…You have given him dominion over the good works of your hands…(Psalm 8:6)
The job numbers were announced this week. In August 2013, 169,000 total jobs were added and unemployment fell to 7.3%. Specific to manufacturing, the Institute for Supply Management reported the fastest factory expansion index rate since June 2011. It sounded like positive news, until I saw this graph, illustrating that 6 million manufacturing jobs were lost in the United States between 2000 and 2009:


 There is a lot of talk of a resurgence in manufacturing, but is it realistic to think that the US can return to pre-2000 employment numbers in industrial manufacturing?
 As I pondered about the return of manufacturing jobs, the first thought that came to mind: with man, this is impossible, but with God, all things are possible. I thought of the story of Peter and his efforts to catch fish, resulting in literally nothing for hours. But with one touch, suddenly a divine intervention of time, place, and a mass of fish, allowed Peter to exercise his faith and obedience, by putting down his net, and receiving his reward for his service. If God performed that miracle for fishermen, He can do the same for manufacturing.
I live in the Energy Capital of the world. Pre-2000, one of primary deterrents of operating an industrial manufacturing factory was energy costs. Fast forward to 2012, and this region has started gear up its construction efforts to produce more shale gas, natural, gas, or heavy oil into usable products. The petrochemical industry in this area is booming and I can see the positive trends falling over into other areas of manufacturing: steelmakers, pipe and tube manufacturers, concrete accessories, and glass manufacturers. In fact, a recent IHS study confirms that manufacturing related to producing unconventional oil and gas will support over 500k jobs (or 4.2% of all manufacturing jobs) by 2025. To read the entire study, visit http://www.ihs.com/info/ecc/a/americas-new-energy-future-report-vol-3.aspx.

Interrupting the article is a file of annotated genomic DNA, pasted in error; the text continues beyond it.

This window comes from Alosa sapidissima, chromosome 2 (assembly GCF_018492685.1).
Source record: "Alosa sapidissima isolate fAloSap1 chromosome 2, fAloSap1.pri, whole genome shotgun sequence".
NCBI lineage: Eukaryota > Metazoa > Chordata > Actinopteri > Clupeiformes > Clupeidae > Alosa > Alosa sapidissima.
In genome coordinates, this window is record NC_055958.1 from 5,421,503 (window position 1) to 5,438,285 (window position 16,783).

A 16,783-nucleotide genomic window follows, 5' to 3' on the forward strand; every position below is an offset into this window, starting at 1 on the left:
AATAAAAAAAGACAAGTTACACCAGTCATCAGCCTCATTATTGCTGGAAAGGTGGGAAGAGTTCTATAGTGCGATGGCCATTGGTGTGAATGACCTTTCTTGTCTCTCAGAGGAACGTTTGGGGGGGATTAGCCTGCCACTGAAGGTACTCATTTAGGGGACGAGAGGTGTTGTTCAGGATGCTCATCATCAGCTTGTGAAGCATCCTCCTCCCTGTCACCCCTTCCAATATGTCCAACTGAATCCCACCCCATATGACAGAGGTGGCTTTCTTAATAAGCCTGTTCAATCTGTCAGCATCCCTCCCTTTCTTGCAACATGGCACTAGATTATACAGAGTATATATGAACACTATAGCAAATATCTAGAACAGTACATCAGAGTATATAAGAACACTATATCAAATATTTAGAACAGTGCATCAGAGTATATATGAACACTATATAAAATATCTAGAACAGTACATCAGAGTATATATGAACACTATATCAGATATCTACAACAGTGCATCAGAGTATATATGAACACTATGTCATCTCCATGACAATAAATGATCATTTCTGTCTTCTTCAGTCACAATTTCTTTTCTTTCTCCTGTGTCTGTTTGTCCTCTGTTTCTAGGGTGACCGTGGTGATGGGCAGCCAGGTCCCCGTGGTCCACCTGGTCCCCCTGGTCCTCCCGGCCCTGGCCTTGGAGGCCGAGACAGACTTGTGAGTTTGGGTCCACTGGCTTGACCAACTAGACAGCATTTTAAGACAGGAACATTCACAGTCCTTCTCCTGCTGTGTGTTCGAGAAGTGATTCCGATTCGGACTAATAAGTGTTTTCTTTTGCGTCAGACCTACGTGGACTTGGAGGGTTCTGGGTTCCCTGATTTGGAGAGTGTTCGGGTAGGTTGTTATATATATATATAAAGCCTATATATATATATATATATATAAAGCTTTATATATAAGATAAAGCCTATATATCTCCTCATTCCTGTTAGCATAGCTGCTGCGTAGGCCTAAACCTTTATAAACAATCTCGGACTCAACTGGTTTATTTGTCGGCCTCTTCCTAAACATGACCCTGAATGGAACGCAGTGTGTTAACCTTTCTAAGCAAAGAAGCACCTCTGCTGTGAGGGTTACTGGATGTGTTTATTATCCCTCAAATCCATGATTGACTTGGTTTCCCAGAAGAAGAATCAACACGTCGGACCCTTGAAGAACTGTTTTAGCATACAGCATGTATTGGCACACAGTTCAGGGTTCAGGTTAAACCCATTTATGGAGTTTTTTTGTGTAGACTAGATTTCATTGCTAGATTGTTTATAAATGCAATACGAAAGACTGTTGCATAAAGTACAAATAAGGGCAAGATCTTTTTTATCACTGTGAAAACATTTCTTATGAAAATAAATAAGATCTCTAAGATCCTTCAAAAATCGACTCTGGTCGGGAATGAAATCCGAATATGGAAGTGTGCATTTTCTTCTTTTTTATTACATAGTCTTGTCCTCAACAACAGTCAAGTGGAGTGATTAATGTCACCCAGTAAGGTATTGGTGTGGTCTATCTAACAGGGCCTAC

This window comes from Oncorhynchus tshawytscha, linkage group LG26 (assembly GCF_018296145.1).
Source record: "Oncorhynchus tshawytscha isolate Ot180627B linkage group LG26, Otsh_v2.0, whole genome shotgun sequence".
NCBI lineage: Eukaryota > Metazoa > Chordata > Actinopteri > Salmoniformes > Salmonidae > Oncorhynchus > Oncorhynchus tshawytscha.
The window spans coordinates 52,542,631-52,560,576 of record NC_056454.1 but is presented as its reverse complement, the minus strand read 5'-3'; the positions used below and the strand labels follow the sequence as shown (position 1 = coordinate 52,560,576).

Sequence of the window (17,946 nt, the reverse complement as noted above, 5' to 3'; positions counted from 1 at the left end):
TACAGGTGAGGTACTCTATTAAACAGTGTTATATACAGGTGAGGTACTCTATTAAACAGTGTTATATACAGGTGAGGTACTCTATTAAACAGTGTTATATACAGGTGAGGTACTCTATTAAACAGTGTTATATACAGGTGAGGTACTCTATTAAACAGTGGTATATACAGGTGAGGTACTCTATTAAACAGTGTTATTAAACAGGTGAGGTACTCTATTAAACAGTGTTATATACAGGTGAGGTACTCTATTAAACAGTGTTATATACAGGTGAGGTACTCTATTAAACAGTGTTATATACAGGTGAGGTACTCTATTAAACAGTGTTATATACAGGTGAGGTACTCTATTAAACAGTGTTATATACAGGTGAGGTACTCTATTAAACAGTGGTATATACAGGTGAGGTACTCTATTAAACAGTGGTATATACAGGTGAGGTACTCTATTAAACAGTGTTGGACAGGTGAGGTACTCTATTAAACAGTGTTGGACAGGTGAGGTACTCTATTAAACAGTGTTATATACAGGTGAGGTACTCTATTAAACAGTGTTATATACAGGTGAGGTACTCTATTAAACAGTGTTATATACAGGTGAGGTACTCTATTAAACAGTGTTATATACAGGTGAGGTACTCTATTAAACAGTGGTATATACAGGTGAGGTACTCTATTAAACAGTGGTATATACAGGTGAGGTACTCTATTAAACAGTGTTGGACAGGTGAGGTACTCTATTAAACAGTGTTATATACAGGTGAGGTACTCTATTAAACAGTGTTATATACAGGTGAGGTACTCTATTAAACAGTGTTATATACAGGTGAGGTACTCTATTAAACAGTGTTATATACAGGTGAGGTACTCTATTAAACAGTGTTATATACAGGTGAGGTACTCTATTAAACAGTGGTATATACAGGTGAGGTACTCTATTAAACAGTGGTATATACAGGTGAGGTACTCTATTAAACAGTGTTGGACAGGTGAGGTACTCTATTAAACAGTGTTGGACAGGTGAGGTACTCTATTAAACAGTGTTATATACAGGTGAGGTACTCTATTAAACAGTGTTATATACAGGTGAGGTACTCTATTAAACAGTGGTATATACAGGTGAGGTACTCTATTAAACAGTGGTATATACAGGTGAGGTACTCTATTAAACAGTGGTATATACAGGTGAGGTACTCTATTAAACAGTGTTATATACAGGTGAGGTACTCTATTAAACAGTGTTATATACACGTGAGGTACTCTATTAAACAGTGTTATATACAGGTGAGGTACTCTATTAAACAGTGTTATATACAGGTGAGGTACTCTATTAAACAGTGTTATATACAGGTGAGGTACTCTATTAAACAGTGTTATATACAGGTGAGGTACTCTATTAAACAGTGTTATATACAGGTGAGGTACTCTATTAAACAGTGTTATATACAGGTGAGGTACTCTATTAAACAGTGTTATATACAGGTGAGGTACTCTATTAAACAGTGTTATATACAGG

With the 500k jobs forecasted to produce oil and natural gas, there is still the matter of where will the remaining 5.5 million job derive. To be honest, many jobs will not come back. A significant portion of the jobs losses in the United States were due to productivity improvements in manufacturing. Larger companies who have invested in automation and robots are able to do more with less, freeing up resources to focus on more value-added activities like research and development. The goal is to innovate the next generation of industrial goods and services needed by the global economy. On the other hand, this effort to innovate is also in process locally, among smaller companies and communities.
I began this post questioning whether or not the United States could ever return to pre-2000 employment numbers in industrial manufacturing. Six million jobs is a large gap to close. As believers, we have to place our faith in The One who has dominion over the good works of our hands. We have to invest our efforts, time, and talent until we are commanded to cast down our nets to receive work that He has purposed for us to do. Feel free to comment about your thoughts on the return of manufacturing jobs, or, send me an email at latanyua.robinson@gmail.com. If you like this post and want to catch up on some of my previous discussions, please visit the full Purposed Work blog at http://ltr-latrobe-mfg.blogspot.com/.